Remote number memory

Some folk over in GQ are talking about PSAT scores (for those not in US, a sort of practice test high school students take before one of the two major college boards).
Got me thinking how weird it is that despite me rather faulty 42-year-old memory, I can remember such stuff as my scores on the PSAT and ACT, but not on the more recent LSAT or bar exams. Heck, I couldn’t even tell you exactly what my annual salary is, tho I know where I could easily find it.
Or I can remember my childhood phone number, but sometimes have to think a moment before being certain about my current one.
Wondering what obscure, remote, and irrelevant numbers are permanently imprinted on your brain, apparently taking up room that could be used to store more important stuff.

No number imprints itself on my memory long, unfortunately–except for some reason I do remember my SAT scores, which I am not going to share.

However I wanted to mention that (although I can’t remember the title of course), there’s a very funny essay by James Thurber about how all his old phone numbers are stuck in his head forever. He had whole little stories for mnemonics, about civil war battle on certain dates, with a certain number of men being moved to the front (i.e. that number came before the number of the date), etc.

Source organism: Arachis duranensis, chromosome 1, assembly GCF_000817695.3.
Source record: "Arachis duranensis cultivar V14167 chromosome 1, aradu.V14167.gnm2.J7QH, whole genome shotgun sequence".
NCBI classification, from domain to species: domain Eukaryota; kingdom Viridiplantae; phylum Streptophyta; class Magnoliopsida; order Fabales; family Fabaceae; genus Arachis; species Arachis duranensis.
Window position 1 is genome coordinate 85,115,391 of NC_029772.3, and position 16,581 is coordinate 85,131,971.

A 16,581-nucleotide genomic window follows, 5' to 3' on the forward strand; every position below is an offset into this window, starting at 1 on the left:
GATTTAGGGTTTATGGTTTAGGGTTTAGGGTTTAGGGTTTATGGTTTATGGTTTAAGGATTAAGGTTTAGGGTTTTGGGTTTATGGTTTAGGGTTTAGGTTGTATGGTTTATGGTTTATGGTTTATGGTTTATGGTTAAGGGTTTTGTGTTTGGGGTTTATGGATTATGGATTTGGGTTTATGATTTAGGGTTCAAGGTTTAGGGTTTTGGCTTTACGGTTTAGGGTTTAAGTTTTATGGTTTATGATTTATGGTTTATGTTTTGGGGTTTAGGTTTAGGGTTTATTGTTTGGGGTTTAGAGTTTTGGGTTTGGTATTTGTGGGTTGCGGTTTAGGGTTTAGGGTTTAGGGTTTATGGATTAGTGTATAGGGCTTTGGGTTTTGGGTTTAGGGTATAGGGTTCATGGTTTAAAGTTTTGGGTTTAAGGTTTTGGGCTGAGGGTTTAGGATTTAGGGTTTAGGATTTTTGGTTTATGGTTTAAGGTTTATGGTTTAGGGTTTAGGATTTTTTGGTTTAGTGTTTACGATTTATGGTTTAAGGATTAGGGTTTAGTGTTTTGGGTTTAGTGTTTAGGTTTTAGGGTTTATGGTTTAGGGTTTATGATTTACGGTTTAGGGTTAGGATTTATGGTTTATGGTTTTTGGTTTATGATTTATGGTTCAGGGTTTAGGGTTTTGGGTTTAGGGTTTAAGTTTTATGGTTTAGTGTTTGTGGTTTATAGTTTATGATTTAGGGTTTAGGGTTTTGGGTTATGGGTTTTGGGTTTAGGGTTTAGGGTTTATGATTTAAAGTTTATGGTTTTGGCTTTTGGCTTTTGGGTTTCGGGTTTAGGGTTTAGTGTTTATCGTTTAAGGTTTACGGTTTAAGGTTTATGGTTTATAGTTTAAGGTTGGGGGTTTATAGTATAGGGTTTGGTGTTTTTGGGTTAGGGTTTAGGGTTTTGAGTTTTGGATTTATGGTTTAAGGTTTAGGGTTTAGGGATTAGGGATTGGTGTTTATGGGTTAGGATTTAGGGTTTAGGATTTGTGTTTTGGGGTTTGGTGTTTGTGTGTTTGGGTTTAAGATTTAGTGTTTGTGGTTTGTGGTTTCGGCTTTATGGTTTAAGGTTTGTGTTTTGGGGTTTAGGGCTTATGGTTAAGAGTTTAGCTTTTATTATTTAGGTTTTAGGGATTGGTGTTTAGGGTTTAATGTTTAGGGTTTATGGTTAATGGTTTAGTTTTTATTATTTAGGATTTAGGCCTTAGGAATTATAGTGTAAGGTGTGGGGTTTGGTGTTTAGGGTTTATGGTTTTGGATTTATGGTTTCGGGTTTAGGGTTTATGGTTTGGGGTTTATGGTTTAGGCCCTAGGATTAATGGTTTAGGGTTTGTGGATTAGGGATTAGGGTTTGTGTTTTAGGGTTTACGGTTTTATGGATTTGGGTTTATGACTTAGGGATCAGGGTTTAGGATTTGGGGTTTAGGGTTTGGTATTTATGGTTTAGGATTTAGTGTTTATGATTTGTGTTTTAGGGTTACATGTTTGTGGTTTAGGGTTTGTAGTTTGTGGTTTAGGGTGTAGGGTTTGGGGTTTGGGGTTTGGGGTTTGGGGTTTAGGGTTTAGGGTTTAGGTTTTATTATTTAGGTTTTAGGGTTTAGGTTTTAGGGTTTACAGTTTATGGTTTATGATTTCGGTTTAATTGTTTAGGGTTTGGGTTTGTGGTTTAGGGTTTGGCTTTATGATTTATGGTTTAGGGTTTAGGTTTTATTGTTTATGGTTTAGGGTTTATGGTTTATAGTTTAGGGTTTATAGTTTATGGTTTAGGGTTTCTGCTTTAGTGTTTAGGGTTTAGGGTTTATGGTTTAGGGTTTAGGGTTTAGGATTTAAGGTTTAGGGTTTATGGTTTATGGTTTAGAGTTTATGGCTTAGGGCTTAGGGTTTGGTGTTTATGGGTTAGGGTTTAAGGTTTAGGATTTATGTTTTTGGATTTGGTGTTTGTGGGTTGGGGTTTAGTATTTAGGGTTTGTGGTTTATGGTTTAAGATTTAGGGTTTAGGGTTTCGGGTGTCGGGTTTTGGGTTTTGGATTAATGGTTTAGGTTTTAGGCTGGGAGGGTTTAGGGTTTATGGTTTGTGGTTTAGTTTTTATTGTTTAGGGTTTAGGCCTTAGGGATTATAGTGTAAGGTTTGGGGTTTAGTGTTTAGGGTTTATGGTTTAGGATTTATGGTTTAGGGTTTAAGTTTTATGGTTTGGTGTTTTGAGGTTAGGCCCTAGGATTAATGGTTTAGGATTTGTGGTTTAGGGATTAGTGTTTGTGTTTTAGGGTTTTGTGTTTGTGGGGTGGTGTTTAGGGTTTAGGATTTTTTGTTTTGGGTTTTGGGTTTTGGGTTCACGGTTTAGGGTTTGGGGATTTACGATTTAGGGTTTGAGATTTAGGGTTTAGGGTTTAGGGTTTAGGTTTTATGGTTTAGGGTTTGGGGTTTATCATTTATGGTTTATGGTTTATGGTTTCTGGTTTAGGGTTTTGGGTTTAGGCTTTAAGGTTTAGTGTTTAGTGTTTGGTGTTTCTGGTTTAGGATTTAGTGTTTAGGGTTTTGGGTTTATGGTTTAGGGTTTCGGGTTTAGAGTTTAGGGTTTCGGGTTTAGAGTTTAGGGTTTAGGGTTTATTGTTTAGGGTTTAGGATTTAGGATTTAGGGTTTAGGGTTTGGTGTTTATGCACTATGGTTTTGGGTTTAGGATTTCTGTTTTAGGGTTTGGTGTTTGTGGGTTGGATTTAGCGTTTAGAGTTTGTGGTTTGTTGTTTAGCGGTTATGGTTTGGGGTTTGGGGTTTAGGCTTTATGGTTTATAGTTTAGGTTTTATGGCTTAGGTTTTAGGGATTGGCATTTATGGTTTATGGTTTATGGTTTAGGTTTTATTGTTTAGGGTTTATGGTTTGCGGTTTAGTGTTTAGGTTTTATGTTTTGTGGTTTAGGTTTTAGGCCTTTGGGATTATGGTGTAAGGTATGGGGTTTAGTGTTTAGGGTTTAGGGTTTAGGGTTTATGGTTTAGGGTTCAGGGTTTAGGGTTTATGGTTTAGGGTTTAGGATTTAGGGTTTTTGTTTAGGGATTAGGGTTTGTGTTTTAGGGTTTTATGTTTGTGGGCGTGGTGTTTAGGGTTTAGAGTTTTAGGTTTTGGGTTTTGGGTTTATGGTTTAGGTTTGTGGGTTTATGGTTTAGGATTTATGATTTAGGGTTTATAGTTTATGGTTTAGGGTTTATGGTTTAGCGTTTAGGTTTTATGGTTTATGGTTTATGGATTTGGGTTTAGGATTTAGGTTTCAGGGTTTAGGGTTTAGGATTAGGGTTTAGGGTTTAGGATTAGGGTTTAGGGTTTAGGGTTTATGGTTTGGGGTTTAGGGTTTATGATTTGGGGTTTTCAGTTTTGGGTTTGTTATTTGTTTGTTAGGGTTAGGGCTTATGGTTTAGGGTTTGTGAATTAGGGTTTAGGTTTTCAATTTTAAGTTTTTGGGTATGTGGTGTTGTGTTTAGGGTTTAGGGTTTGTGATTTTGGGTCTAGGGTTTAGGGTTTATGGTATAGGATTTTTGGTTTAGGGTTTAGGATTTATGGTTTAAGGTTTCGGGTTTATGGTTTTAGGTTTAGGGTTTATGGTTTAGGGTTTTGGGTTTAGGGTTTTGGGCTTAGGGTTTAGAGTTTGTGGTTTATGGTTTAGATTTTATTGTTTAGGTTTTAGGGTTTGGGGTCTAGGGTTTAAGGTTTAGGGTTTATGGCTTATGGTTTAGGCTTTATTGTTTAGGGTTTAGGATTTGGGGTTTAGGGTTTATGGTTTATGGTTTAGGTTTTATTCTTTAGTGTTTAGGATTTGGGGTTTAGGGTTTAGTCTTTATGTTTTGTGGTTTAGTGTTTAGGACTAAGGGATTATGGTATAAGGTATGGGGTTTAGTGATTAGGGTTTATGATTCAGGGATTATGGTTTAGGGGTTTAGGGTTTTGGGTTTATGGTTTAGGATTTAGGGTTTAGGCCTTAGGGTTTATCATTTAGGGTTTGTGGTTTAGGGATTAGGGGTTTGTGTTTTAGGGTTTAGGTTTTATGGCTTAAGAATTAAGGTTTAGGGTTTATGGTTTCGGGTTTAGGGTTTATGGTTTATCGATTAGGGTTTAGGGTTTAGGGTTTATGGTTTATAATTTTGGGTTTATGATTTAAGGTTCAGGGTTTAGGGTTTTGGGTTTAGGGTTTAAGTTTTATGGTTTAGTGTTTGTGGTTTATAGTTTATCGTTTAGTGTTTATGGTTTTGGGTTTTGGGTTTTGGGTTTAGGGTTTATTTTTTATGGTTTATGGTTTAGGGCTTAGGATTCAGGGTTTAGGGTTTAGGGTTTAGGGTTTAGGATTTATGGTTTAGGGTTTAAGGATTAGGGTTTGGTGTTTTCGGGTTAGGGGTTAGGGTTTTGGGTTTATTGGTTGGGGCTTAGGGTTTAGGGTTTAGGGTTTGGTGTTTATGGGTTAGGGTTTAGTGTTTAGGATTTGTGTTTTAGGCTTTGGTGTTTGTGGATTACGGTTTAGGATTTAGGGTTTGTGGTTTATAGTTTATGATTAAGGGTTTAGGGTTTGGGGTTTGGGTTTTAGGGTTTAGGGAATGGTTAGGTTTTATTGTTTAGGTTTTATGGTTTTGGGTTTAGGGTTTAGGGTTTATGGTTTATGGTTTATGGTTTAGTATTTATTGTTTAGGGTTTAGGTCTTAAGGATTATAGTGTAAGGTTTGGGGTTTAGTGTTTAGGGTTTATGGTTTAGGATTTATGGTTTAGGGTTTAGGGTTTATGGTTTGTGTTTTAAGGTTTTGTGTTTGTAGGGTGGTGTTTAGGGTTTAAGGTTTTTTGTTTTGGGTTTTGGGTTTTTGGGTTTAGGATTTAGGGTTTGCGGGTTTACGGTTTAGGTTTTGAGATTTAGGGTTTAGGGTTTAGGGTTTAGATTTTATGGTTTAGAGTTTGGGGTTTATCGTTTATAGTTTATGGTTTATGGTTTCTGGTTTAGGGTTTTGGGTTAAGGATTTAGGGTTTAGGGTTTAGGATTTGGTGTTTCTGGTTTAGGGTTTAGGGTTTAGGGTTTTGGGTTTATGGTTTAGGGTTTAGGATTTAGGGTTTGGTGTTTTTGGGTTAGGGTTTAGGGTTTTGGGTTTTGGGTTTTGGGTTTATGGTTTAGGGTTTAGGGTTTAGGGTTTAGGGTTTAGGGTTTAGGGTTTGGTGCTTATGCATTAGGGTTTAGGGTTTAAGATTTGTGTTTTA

That’s nothing. :wink:

I know my car’s VIN, the serial number on my dishwasher (which recently broke), my old Win98 activation code, numerous phone numbers, lots of birthdays, license plates to every car my family had while growing up, and lots of other misc. numbers.

I don’t actively try to remember all these, they just somehow stick with me.

I can remember most numbers I’ve seen written down. I mentally turn pages in my address book and can often read 'em right off the grey matter.

Same with license plates and house addresses. Might have to try and tackle the first 100 digits in pi sometime.

I like pi.

Mmm Pi